Many people are aware that this book has been controversial since its publication for a number of reasons and, in all honesty, that’s why I picked it up. When it comes to things that piss off Christians I gravitate, moth to flame. And, as I mentioned here before, this book pisses me off too, but I don’t care that God is a black woman or that the Holy Spirit seems a bit dippy or even that Jesus talks about his disdain for organized religions. (I was perusing other blogs about this novel and came across this one. God as a black woman really killed this guy…count how many times he uses the word “crass”…it’s funny.) What really gets me is that Young’s God reads like a Hallmark card. But not just any Hallmark card, one of those really obnoxious numbers with beveled, pink flowers, lace around the edges, a poem that goes on too long and music that plays when you open it…and maybe it’s even scented. This book is that obnoxious.
To his (dis)credit, Young took up a really immense challenge here. He uses the person of God as three of his main characters. That means God get’s a lot of talk time and God is fluent in pop theology. The ideas espoused here (and really it is a book of ideas thinly veiled as narrative…more on that later) will not appear new to anyone who has had exposure to only a tiny bit of theology or grown up in Evangelical churches (I imagine the theology here is similar to what would result if the uneducated Pentecostal pastors of my childhood and the well educated pastors I’ve come to admire got together to write a paper in which each blindly contributed a paragraph and an outside editor got to compile it…that is, it’s really hit or miss), but, when channeled through the voice of God, Young assigns it a gravity that not even the most respected theologians have dared attribute to their ideas.
This got me thinking, how many other authors are so bold as to use God as a character. While I was reading The Shack, and since, I have asked a number of people this question and have come up with a few myself. Perhaps the most obvious is Milton’s Paradise Lost, there we see God the Father and the Son, as well as Satan, angels, devils, the whole supernatural crew. The next I thought of is Norman Mailer in The Gospel According to the Son, a novel that imagines the Gospel story from Jesus’ perspective. Others I hadn’t personally thought of is C.S. Lewis’ Aslan in the Chronic(what)cles of Narnia, though clearly that’s a bit more representational, and maybe Bunyan’s Pilgrim Progress. (Can you think of any not mentioned here…I’m sure there are many, many more.)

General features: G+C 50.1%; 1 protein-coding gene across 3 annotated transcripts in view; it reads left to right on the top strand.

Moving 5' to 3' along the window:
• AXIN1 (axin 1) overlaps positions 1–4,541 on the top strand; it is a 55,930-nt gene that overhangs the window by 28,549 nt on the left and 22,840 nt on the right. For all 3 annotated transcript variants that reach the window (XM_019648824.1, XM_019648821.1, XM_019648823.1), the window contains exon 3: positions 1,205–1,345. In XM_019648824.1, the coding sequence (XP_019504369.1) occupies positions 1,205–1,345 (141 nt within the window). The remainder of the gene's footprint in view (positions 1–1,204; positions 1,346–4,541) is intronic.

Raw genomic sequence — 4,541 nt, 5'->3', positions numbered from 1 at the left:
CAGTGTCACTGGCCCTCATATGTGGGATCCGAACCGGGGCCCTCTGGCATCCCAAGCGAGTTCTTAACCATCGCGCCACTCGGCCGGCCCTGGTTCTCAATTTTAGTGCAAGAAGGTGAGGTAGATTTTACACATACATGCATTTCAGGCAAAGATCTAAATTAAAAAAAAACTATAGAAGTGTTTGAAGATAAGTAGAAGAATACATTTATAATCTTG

Let us take a look at that list. There’s Milton’s epic poem which is, by definition epic. God is booming and God-like and Milton doesn’t take too many liberties with the Biblical narrative. Then there is Mailer, admittedly not the kind of guy you really want taking on the character of Jesus but, much to many people’s surprise, he stayed right in line with the Gospels and, perhaps for that reason, the book received mixed reviews mostly all wishing he had taken the opportunity to do something more controversial (isn’t that, after all, one of the marks of modernism…shock them for the sake of shock…another rant, another essay). C.S. Lewis gives us as Aslan, the lion who says smart things and who is safe to hug (most of the time) but being that Narnia is a fantasy land, it’s kind of different. Pilgrim’s Progress is often referred to as one of the most significant works of English literature, so we’ll just let that say it all.
The point is, as my friend and frequent commenter Mike put it, “you’ve got to be pretty bold to write God as a character in a novel.” That’s precisely the point I’m trying to make with all of this. And further, I can say with great confidence that William Young, author of no other book, does not have what it takes to attempt this, even if Michael W. Smith thinks that “The Shack is the most absorbing work of fiction I’ve read in many years.” Or, that Wynona Judd loved it, or, even, that Eugene Peterson went as far as to say that it “has the potential to do for our generation what John Bunyan’s Pilgirm’s Progress did for his.” No. It doesn’t.
One last rant before I move on. Having received a formal education in writing fiction and having remembered some of it, one thing I know a bit about is the way a story is meant to arch. Ok, you don’t have to have a Masters in English to have learned this; you probably got it in high school. You know that drawing that your teacher would do that looked something like a stick figure mountain with one peak.
That is how a story is supposed to work. It begins someplace, builds to a dramatic moment, often called the climax, and then comes back down for a bit and then ends. Young never got this lesson, or, if he did, he didn’t heed it. Read it, you’ll see.
Alright, that’s enough of that. The fact is as far as I can tell there’s nothing sacreligious about this book. It is no more controversial as far as I’m concerned to personify God in the body of a black woman than it is to go with the more traditional rendering of white guy with flowing beard. It’s just not good writing and when bad writing is passed off as the word(s) of God, it’s annoying, that’s all.
Fortunately, for me (and for you if you still care to read these things) I’ve moved on. I’m back on track with my reading for an upcoming NEMLA conference at which I’m presenting a paper on contemporary African writers. Currently I’m into Chimamanda Ngozi Adichie’s Purple Hibiscus. Adichie is a Nigerian writer who’s writing is (especially after you-know-who) absolutely beautiful. Her descriptions jump off the page (to use a description that doesn’t jump off the page due to overuse) and her prose is just stunning. I look forward to writing more about this (already) wonderful novel in weeks to come.
As always, thanks for reading.